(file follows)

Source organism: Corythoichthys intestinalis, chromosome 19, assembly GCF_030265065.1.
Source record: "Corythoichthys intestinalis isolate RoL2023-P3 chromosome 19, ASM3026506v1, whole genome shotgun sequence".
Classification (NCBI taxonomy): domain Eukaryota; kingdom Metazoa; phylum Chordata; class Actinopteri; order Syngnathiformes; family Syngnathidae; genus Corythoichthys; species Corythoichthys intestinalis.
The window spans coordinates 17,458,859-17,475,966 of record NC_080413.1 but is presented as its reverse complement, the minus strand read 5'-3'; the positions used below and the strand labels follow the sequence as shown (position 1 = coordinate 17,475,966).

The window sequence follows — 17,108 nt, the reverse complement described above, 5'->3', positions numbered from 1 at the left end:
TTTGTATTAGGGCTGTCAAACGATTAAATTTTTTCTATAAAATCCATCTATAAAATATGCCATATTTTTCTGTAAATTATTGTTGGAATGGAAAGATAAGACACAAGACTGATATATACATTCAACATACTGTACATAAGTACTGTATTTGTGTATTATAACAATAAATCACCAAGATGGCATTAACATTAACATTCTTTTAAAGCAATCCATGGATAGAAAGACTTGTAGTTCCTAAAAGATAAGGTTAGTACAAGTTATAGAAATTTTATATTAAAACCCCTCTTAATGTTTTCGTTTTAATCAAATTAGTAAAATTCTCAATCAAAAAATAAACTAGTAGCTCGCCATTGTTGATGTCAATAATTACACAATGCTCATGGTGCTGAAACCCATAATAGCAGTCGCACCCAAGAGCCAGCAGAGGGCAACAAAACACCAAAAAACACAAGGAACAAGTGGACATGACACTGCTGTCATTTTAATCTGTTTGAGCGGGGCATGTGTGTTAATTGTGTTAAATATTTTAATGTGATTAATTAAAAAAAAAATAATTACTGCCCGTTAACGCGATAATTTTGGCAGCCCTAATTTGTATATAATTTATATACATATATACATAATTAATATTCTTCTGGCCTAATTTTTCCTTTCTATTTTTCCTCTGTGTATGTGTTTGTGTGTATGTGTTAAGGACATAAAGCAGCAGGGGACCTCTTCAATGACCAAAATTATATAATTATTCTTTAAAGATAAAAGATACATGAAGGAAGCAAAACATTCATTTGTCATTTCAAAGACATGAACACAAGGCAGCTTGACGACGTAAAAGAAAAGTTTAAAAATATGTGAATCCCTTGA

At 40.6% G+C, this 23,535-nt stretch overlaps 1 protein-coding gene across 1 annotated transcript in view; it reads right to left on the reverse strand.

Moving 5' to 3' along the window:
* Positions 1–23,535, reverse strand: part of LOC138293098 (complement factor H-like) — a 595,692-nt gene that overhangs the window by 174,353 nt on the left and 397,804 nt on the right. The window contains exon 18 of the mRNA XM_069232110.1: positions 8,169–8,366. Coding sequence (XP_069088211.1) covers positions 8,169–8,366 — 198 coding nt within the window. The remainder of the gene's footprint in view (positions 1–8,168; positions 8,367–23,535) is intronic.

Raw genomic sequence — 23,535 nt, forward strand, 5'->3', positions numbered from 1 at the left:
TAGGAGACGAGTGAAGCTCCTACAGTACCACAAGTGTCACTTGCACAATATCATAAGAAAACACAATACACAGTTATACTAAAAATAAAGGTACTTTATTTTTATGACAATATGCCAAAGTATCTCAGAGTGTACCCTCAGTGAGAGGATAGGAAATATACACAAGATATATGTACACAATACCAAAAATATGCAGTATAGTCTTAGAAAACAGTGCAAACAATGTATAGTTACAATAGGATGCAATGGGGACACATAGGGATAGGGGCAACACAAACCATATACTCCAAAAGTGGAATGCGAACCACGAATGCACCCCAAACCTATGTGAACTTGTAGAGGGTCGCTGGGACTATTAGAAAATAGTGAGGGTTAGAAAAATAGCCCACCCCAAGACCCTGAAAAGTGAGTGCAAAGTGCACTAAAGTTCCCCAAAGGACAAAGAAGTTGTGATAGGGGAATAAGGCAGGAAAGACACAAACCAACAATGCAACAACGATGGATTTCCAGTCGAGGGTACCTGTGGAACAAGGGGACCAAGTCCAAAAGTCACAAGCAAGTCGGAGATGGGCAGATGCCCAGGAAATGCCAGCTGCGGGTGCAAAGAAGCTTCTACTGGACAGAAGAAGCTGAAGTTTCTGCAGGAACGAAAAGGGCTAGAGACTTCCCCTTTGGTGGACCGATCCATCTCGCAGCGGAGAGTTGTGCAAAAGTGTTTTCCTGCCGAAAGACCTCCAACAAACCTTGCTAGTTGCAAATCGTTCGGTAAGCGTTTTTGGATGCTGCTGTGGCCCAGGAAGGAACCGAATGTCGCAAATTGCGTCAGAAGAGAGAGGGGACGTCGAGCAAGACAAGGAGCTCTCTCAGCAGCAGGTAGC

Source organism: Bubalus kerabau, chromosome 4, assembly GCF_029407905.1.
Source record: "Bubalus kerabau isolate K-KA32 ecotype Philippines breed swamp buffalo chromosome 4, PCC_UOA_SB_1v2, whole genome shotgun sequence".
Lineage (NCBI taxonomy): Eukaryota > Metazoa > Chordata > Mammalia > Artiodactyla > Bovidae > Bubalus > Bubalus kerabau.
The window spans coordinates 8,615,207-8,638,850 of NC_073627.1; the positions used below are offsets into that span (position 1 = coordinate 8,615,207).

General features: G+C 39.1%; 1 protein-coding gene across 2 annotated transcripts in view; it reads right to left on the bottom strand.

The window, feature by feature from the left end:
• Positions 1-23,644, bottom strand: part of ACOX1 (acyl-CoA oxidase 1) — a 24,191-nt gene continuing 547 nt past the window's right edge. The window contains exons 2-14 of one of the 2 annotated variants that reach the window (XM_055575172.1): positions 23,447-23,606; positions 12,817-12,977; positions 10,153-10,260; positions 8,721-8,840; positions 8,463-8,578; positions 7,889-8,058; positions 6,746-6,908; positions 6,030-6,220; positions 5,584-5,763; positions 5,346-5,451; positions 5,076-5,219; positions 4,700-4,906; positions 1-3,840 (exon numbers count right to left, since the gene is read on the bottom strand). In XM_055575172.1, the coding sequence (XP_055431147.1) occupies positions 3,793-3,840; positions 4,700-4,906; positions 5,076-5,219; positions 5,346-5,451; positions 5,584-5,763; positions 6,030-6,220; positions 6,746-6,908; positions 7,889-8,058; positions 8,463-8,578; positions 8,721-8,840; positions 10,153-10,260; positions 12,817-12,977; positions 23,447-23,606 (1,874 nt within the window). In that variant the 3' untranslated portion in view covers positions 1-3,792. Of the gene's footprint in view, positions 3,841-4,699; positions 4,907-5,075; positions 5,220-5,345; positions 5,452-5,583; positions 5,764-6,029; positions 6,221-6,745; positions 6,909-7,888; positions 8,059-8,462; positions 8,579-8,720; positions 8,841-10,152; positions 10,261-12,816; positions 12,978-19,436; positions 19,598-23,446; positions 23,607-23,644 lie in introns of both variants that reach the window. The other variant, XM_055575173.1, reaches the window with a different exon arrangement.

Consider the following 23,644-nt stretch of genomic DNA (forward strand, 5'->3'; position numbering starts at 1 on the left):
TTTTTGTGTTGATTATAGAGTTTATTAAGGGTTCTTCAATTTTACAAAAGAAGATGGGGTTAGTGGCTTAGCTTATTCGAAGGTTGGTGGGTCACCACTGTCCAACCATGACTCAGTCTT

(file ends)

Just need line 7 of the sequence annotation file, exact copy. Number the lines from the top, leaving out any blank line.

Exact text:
At 40.6% G+C, this 23,535-nt stretch overlaps 1 protein-coding gene across 1 annotated transcript in view; it reads right to left on the reverse strand.